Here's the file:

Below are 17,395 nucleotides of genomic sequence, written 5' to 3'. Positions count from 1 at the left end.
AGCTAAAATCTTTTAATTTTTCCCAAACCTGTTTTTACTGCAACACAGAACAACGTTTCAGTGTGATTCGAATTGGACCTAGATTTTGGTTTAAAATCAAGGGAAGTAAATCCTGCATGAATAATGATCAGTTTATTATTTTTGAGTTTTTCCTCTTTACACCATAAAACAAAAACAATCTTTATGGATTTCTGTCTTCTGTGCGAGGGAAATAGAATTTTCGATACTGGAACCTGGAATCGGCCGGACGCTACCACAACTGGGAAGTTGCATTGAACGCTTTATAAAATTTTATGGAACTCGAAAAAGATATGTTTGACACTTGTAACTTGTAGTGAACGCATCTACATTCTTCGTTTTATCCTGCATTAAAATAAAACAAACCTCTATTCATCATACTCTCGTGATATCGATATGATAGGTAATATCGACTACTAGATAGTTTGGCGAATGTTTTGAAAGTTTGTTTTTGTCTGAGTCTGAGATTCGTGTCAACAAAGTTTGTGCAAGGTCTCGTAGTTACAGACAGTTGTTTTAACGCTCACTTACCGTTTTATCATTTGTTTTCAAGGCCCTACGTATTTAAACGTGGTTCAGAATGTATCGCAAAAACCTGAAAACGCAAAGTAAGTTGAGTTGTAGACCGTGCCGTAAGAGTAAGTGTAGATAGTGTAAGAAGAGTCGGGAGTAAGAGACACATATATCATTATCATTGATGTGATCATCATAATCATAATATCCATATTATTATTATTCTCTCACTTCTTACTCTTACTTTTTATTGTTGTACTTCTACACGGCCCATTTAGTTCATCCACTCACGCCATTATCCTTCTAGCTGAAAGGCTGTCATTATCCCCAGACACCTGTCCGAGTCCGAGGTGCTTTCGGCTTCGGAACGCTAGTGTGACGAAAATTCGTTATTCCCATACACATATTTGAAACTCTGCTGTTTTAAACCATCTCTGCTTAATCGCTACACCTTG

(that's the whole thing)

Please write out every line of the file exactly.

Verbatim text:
Below are 17,395 nucleotides of genomic sequence, written 5' to 3'. Positions count from 1 at the left end.
AGCTAAAATCTTTTAATTTTTCCCAAACCTGTTTTTACTGCAACACAGAACAACGTTTCAGTGTGATTCGAATTGGACCTAGATTTTGGTTTAAAATCAAGGGAAGTAAATCCTGCATGAATAATGATCAGTTTATTATTTTTGAGTTTTTCCTCTTTACACCATAAAACAAAAACAATCTTTATGGATTTCTGTCTTCTGTGCGAGGGAAATAGAATTTTCGATACTGGAACCTGGAATCGGCCGGACGCTACCACAACTGGGAAGTTGCATTGAACGCTTTATAAAATTTTATGGAACTCGAAAAAGATATGTTTGACACTTGTAACTTGTAGTGAACGCATCTACATTCTTCGTTTTATCCTGCATTAAAATAAAACAAACCTCTATTCATCATACTCTCGTGATATCGATATGATAGGTAATATCGACTACTAGATAGTTTGGCGAATGTTTTGAAAGTTTGTTTTTGTCTGAGTCTGAGATTCGTGTCAACAAAGTTTGTGCAAGGTCTCGTAGTTACAGACAGTTGTTTTAACGCTCACTTACCGTTTTATCATTTGTTTTCAAGGCCCTACGTATTTAAACGTGGTTCAGAATGTATCGCAAAAACCTGAAAACGCAAAGTAAGTTGAGTTGTAGACCGTGCCGTAAGAGTAAGTGTAGATAGTGTAAGAAGAGTCGGGAGTAAGAGACACATATATCATTATCATTGATGTGATCATCATAATCATAATATCCATATTATTATTATTCTCTCACTTCTTACTCTTACTTTTTATTGTTGTACTTCTACACGGCCCATTTAGTTCATCCACTCACGCCATTATCCTTCTAGCTGAAAGGCTGTCATTATCCCCAGACACCTGTCCGAGTCCGAGGTGCTTTCGGCTTCGGAACGCTAGTGTGACGAAAATTCGTTATTCCCATACACATATTTGAAACTCTGCTGTTTTAAACCATCTCTGCTTAATCGCTACACCTTG